But as Cranford has learned over the coming months and years, Bones’ spirit is nearly as strong as his love for his owner; a love that helped him find his way back home 18 months after he was placed with a new owner.
“He was determined to stay with me,” said Cranford, only two hours away from the duo’s afternoon constitutional up Stonewall.
That determination was the result of one incredible journey and an equally inspiring story of love between pet and owner.
“I wasn’t planning on having any pets,” Cranford said.
Cranford had already raised her family, and even though she had “always had dogs and cats throughout my life,” she decided against pets for the timebeing.
That was until she got a phone call from a Don Henson in north Georgia. Henson had spotted a pitiful pile of puppy beside a stop sign.
“He was skin and bones and barely stuck his head up,” Cranford said. “Don took him to the vet and the vet said he wouldn’t live through the night.”
Like so many times in the future, Bones proved everybody wrong. So when the puppy made it through the night, Don knew exactly who to call: Cranford.
“I asked him if (Bones) needed a home,” Cranford said, “and so I said, ‘I’ll take him.”
Bones was skittish. And by the looks of things, particularly his wariness of men, the vet and Cranford were certain the dog had been abused before ending up on the side of the road.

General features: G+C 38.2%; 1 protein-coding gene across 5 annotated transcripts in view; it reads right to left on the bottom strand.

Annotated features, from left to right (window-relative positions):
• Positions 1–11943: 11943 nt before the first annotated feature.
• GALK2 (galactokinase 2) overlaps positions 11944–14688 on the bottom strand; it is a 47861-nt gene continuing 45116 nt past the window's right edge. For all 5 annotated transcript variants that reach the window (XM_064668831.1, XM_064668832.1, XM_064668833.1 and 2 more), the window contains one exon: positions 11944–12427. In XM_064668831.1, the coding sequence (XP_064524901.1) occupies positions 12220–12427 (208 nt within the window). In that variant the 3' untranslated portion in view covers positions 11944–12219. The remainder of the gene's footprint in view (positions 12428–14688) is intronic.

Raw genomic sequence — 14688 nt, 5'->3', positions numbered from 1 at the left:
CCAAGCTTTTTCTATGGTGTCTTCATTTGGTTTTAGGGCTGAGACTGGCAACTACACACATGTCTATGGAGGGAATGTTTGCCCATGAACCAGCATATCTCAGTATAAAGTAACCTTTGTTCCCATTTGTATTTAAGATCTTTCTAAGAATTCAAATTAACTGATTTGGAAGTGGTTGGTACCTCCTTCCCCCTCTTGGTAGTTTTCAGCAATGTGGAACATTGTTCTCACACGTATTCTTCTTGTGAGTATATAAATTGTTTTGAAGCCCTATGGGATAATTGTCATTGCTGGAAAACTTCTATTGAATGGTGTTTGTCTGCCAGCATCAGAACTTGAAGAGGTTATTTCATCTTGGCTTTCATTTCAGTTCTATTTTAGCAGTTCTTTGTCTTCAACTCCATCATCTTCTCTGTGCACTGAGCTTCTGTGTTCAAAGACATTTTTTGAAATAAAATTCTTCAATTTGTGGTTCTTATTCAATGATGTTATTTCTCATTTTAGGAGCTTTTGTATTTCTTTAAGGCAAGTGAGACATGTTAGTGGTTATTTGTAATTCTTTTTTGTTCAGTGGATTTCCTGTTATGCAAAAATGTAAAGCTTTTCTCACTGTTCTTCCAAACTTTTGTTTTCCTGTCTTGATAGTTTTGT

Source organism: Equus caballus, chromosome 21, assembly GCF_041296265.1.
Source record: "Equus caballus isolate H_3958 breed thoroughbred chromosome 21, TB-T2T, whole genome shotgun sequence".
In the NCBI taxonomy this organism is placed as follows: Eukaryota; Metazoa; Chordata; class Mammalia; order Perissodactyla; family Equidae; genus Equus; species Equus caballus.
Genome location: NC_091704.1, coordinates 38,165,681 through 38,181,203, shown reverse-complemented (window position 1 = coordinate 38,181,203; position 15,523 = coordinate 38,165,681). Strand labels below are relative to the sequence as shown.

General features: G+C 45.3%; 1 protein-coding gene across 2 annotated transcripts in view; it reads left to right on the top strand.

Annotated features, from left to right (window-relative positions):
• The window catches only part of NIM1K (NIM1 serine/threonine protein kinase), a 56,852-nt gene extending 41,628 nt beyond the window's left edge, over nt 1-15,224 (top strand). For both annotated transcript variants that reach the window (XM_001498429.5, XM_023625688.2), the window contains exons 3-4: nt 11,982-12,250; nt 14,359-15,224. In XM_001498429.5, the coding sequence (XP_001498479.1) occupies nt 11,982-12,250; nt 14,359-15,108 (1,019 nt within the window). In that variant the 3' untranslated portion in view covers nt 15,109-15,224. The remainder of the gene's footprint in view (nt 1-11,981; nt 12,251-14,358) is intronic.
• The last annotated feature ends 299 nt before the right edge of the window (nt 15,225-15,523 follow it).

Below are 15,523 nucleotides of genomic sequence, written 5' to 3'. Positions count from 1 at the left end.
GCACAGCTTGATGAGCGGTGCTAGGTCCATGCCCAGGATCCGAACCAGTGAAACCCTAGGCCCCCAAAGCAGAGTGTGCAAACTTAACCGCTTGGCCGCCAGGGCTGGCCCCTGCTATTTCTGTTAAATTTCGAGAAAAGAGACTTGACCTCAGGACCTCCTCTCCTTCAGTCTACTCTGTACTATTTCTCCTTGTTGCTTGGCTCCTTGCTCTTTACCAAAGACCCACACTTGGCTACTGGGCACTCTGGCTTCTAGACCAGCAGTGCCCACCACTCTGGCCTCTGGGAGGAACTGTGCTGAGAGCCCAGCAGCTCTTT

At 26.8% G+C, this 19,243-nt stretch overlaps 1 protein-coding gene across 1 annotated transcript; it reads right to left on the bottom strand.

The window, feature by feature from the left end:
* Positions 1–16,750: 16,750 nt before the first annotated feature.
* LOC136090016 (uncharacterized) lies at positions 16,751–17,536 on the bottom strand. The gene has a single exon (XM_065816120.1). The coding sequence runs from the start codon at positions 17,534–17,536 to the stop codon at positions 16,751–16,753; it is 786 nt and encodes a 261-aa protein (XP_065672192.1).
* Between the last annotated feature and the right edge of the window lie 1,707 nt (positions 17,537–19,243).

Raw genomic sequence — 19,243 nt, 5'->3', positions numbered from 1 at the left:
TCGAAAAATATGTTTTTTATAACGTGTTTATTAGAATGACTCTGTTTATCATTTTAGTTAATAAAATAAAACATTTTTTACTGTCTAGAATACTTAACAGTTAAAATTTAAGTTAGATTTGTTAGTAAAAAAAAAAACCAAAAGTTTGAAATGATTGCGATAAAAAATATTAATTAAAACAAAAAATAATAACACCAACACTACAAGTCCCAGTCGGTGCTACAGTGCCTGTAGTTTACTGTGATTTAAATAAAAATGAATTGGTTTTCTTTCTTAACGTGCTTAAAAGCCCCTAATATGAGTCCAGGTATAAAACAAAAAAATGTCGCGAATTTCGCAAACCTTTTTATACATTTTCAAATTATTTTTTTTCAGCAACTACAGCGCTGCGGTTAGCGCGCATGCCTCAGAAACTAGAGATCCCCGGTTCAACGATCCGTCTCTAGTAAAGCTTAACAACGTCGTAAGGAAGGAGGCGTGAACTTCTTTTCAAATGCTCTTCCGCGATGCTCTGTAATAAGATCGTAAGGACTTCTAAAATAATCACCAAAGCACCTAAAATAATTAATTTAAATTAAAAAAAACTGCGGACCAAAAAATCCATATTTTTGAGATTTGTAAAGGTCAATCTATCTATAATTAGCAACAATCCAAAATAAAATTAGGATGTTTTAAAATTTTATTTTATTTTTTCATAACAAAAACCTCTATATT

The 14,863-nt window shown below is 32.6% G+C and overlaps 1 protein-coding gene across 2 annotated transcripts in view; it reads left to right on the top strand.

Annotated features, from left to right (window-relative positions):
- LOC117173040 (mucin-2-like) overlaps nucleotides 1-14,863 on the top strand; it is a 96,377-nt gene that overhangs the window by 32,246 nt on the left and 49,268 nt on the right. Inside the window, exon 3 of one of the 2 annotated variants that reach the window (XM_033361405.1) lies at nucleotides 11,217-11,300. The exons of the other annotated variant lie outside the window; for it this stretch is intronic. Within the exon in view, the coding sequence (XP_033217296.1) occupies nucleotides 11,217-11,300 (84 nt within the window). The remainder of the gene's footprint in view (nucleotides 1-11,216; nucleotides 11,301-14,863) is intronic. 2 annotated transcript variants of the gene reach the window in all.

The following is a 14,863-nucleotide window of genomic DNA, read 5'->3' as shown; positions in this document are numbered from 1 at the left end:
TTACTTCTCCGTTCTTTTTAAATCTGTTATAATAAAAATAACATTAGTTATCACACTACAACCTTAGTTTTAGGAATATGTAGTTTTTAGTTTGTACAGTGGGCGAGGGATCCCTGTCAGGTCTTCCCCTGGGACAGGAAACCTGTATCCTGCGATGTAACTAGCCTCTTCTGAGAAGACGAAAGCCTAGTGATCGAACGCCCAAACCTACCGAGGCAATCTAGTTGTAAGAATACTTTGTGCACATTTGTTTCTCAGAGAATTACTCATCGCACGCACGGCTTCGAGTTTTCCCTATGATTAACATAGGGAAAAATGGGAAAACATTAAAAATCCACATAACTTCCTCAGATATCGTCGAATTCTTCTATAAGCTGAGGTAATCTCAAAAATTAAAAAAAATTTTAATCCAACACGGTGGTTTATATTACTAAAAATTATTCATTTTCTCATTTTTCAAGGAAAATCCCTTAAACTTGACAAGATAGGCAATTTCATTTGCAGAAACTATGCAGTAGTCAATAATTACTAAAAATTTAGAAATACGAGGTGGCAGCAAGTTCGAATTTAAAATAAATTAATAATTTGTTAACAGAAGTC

Cranford and fiance, Bill Adams, started working with Bones, trying to show the dog love that had been sadly missing from its earlier years. And slowly but surely, Bones began to warm up to both and became less scared around people.
Unfortunately for Cranford, a move from East Dublin to Dublin would mean having to give up the puppy she had worked so hard to rehabilitate. At her previous home, a fenced-in back yard was a perfect patch for Bones to call home. But at her new Dublin address, the lack of a fence meant she was going to have to find Bones a new home.
Just as Henson had found Cranford to take Bones a couple years earlier, Cranford looked to a friend to keep the dog in a safe, happy environment.
“I gave him to Benny Bridges,” Cranford said. “He used Bones as a guard dog. He had him for like a year and a half. I’d visit him occasionally; bring him some treats.”
Toward the end of that 18-month period, however, Bones started getting a case of the jumps.
Bridges noticed Bones was getting out of the fenced-in area at his Marcus Street business, but there were no holes or openings.
“He finally caught him jumping the fence,” Cranford said. “He’s got a six-foot fence. He’d look up and down and all of the sudden, flat-footed, he’d jump over the fence.”
“He’d make it to the top every time,” Bridges said. “He’d make a good Olympian.”
Bridges and Adams would find Bones roaming on Bellevue Avenue, or in other neighborhoods and bring the dog back to the electric company a couple miles away.
“One day I spotted him around Atlantic South Bank,” Adams said.
Finally one Sunday in April, Cranford felt her phone vibrate during church. She didn’t check the text message until after the service. When she did, she found something unexpected when she clicked to view the message: a picture of Bones.
“My landlord had sent me a picture of Bones,” Cranford said. “He was sitting by my car.”
At which point Adams pulled out his phone and began thumbing through movie files until reaching a clip where the couple happened up on Bones that same afternoon, a mile or two from Bridges.
“That’s why I started calling him ‘Bones The Wonder Dog,” Adams said.